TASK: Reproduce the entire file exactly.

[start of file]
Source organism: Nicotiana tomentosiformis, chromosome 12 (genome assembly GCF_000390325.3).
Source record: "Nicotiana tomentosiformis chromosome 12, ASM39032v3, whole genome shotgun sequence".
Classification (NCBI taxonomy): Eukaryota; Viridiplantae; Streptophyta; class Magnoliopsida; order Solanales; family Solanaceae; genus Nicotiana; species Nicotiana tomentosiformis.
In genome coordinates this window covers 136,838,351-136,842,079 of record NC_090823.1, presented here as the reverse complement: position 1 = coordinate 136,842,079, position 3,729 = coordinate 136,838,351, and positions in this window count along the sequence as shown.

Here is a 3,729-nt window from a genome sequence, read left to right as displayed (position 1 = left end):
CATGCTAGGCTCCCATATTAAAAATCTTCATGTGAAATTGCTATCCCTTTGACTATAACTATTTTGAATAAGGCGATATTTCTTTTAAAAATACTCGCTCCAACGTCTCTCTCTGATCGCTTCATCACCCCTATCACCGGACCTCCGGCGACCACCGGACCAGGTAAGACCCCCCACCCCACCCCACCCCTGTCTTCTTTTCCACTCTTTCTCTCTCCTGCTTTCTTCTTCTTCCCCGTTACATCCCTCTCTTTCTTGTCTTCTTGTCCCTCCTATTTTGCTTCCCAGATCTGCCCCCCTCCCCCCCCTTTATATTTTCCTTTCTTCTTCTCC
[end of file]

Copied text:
Source organism: Nicotiana tomentosiformis, chromosome 12 (genome assembly GCF_000390325.3).
Source record: "Nicotiana tomentosiformis chromosome 12, ASM39032v3, whole genome shotgun sequence".
Classification (NCBI taxonomy): Eukaryota; Viridiplantae; Streptophyta; class Magnoliopsida; order Solanales; family Solanaceae; genus Nicotiana; species Nicotiana tomentosiformis.
In genome coordinates this window covers 136,838,351-136,842,079 of record NC_090823.1, presented here as the reverse complement: position 1 = coordinate 136,842,079, position 3,729 = coordinate 136,838,351, and positions in this window count along the sequence as shown.

Here is a 3,729-nt window from a genome sequence, read left to right as displayed (position 1 = left end):
CATGCTAGGCTCCCATATTAAAAATCTTCATGTGAAATTGCTATCCCTTTGACTATAACTATTTTGAATAAGGCGATATTTCTTTTAAAAATACTCGCTCCAACGTCTCTCTCTGATCGCTTCATCACCCCTATCACCGGACCTCCGGCGACCACCGGACCAGGTAAGACCCCCCACCCCACCCCACCCCTGTCTTCTTTTCCACTCTTTCTCTCTCCTGCTTTCTTCTTCTTCCCCGTTACATCCCTCTCTTTCTTGTCTTCTTGTCCCTCCTATTTTGCTTCCCAGATCTGCCCCCCTCCCCCCCCTTTATATTTTCCTTTCTTCTTCTCC